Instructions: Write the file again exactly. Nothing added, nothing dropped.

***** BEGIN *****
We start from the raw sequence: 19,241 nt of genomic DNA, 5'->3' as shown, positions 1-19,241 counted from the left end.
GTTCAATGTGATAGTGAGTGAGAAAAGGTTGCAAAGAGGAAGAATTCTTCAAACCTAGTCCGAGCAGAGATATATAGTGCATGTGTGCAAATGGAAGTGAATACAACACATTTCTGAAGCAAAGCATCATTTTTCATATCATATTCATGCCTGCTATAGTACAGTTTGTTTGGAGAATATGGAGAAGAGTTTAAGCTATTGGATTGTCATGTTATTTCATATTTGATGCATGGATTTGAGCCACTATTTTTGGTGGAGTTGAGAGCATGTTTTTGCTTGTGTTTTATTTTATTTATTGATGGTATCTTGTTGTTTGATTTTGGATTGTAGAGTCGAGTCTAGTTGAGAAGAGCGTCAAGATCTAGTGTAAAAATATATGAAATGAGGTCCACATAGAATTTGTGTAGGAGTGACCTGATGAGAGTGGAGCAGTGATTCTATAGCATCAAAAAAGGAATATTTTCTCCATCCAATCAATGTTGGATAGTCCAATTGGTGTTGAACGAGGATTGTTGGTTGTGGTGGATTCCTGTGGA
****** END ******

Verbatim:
We start from the raw sequence: 19,241 nt of genomic DNA, 5'->3' as shown, positions 1-19,241 counted from the left end.
GTTCAATGTGATAGTGAGTGAGAAAAGGTTGCAAAGAGGAAGAATTCTTCAAACCTAGTCCGAGCAGAGATATATAGTGCATGTGTGCAAATGGAAGTGAATACAACACATTTCTGAAGCAAAGCATCATTTTTCATATCATATTCATGCCTGCTATAGTACAGTTTGTTTGGAGAATATGGAGAAGAGTTTAAGCTATTGGATTGTCATGTTATTTCATATTTGATGCATGGATTTGAGCCACTATTTTTGGTGGAGTTGAGAGCATGTTTTTGCTTGTGTTTTATTTTATTTATTGATGGTATCTTGTTGTTTGATTTTGGATTGTAGAGTCGAGTCTAGTTGAGAAGAGCGTCAAGATCTAGTGTAAAAATATATGAAATGAGGTCCACATAGAATTTGTGTAGGAGTGACCTGATGAGAGTGGAGCAGTGATTCTATAGCATCAAAAAAGGAATATTTTCTCCATCCAATCAATGTTGGATAGTCCAATTGGTGTTGAACGAGGATTGTTGGTTGTGGTGGATTCCTGTGGA